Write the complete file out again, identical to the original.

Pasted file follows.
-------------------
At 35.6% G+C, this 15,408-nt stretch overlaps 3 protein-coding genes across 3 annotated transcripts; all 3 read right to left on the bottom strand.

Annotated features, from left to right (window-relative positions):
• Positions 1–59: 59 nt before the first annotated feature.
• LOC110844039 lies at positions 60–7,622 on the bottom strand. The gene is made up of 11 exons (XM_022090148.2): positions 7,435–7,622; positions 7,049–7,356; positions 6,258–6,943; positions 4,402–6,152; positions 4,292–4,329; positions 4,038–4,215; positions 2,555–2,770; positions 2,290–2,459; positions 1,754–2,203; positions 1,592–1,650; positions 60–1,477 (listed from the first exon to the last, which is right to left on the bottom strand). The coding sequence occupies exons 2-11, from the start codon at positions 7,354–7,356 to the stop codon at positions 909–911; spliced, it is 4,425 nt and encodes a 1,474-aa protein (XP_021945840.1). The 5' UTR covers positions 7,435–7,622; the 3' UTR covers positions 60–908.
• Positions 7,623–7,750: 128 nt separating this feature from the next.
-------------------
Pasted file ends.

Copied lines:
At 35.6% G+C, this 15,408-nt stretch overlaps 3 protein-coding genes across 3 annotated transcripts; all 3 read right to left on the bottom strand.

Annotated features, from left to right (window-relative positions):
• Positions 1–59: 59 nt before the first annotated feature.
• LOC110844039 lies at positions 60–7,622 on the bottom strand. The gene is made up of 11 exons (XM_022090148.2): positions 7,435–7,622; positions 7,049–7,356; positions 6,258–6,943; positions 4,402–6,152; positions 4,292–4,329; positions 4,038–4,215; positions 2,555–2,770; positions 2,290–2,459; positions 1,754–2,203; positions 1,592–1,650; positions 60–1,477 (listed from the first exon to the last, which is right to left on the bottom strand). The coding sequence occupies exons 2-11, from the start codon at positions 7,354–7,356 to the stop codon at positions 909–911; spliced, it is 4,425 nt and encodes a 1,474-aa protein (XP_021945840.1). The 5' UTR covers positions 7,435–7,622; the 3' UTR covers positions 60–908.
• Positions 7,623–7,750: 128 nt separating this feature from the next.